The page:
In the ideal case of complete combustion of a hydrocarbon fuel with stoichiometric air, the exhaust gas would be composed of the chemical species carbon dioxide (CO2), water (H2O) and molecular nitrogen (N2) only. For lean equivalence ratios, molecular oxygen (O2) could be observed among the products as well. However, in real combustion systems there are two reasons that inhibit complete combustion: (i) Elementary chemical reactions never proceed completely into one direction, but they always approach an equilibrium state between products and reactants. Thus, at least a small amount of reactants will remain. (ii) Local boundary conditions such as mixture distribution, temperature and turbulence level are often non-ideal. Therefore, flame extinction, accompanied with unburned or partially burned species, or the formation of entirely new products, e.g. soot or nitrogen oxides, may occur. Consequently, additional components are present in the exhaust gases of combustion engines. These components are carbon monoxide (CO), unburned hydrocarbons (HC), nitrogen oxides (NOx) and particulate matter which is often approximated as soot. Depending on the quality of the fuel there may also be traces of sulfur oxides (SOx) within the exhaust gas.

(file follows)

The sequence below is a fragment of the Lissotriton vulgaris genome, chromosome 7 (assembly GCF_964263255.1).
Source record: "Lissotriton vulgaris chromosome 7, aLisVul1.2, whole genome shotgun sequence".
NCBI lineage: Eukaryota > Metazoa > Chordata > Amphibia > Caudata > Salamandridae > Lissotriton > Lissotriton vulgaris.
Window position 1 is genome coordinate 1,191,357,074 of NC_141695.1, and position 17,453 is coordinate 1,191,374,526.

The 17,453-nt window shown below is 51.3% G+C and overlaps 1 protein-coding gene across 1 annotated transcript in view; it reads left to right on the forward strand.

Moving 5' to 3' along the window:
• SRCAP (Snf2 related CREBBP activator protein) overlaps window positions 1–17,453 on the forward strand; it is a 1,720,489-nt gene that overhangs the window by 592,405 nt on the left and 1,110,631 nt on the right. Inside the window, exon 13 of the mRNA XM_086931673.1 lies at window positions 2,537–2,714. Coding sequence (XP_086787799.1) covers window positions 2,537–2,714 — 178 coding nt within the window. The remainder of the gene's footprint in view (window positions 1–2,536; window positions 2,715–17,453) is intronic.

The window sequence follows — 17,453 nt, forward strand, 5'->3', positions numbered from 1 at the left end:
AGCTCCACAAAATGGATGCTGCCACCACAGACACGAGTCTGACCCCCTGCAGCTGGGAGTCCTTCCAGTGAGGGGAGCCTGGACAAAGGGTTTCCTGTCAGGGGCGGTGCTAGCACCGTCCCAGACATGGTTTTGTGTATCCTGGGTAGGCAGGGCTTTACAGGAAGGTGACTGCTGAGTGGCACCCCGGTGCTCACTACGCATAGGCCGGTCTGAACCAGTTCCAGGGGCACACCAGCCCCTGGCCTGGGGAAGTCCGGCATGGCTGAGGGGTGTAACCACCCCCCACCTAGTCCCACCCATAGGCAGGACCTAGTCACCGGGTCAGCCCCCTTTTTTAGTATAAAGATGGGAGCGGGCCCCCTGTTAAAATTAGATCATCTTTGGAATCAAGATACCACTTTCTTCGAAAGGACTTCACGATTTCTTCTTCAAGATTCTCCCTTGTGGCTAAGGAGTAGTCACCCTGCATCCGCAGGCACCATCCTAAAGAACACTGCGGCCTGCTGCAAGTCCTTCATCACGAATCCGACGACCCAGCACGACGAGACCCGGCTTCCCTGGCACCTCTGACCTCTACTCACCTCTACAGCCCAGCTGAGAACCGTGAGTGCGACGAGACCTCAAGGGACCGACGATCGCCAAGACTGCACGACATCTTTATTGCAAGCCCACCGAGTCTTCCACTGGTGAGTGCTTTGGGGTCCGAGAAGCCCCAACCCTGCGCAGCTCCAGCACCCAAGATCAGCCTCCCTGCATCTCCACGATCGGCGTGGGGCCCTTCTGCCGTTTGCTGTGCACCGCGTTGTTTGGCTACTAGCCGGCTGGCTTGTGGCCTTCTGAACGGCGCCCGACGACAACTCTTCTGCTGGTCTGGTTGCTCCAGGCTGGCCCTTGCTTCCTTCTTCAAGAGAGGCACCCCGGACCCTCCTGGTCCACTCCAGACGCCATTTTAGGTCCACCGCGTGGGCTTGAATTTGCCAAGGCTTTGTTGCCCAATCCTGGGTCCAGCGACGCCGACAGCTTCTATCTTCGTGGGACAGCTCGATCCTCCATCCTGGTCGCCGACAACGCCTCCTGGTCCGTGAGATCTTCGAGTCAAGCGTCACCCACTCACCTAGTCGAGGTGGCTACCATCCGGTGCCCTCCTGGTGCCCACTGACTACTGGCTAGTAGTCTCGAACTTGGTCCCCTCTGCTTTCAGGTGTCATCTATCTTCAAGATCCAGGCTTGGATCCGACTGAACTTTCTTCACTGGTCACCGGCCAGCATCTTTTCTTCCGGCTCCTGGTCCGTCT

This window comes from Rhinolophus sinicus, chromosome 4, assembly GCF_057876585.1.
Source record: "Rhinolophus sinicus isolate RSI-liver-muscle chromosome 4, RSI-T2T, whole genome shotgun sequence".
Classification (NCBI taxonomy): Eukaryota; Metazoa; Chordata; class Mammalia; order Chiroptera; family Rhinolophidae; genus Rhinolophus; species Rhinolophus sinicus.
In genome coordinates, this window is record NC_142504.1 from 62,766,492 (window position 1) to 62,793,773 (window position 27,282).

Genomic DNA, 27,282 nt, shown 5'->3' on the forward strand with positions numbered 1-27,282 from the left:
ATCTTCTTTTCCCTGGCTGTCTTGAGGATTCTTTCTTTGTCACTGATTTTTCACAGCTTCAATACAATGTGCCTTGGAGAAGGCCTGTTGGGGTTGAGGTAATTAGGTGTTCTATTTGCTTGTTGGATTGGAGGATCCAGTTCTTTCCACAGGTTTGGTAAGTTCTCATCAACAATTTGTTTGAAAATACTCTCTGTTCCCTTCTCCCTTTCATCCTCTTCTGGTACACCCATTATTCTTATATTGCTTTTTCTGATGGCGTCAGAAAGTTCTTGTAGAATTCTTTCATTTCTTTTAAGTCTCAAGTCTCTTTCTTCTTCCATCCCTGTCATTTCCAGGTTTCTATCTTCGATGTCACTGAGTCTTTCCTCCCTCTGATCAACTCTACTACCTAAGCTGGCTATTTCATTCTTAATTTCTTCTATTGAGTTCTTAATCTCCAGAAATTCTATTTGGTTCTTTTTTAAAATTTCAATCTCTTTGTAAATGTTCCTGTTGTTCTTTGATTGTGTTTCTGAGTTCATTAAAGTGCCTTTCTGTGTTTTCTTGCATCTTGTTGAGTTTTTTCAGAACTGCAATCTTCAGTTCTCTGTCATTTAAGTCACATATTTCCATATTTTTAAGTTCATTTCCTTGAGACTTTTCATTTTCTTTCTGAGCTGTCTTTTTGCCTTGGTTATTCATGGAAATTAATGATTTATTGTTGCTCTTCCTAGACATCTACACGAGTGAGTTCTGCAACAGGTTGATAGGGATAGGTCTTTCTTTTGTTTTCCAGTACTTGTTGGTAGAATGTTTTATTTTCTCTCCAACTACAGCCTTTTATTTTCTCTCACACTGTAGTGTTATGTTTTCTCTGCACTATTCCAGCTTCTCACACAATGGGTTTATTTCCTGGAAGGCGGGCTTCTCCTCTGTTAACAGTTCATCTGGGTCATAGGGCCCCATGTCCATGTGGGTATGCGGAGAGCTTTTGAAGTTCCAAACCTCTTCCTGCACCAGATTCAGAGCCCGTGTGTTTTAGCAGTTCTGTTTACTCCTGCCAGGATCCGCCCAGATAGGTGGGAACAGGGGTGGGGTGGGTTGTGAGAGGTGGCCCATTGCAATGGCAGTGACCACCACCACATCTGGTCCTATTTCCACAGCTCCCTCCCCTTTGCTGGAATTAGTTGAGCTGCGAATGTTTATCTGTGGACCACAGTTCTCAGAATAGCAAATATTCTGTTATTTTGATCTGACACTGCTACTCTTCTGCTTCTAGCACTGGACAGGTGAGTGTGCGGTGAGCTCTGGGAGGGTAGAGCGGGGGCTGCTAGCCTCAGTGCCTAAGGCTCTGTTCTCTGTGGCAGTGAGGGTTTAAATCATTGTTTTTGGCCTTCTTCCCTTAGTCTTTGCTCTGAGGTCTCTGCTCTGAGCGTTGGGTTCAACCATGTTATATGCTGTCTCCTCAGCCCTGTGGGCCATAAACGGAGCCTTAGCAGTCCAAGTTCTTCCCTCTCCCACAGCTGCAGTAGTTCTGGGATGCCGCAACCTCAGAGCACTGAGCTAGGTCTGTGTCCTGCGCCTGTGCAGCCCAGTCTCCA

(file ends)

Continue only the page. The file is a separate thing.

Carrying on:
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- Pollutant Formation
- verfasst von
Dr.-Ing. Gunnar Stiesch
- Springer Berlin Heidelberg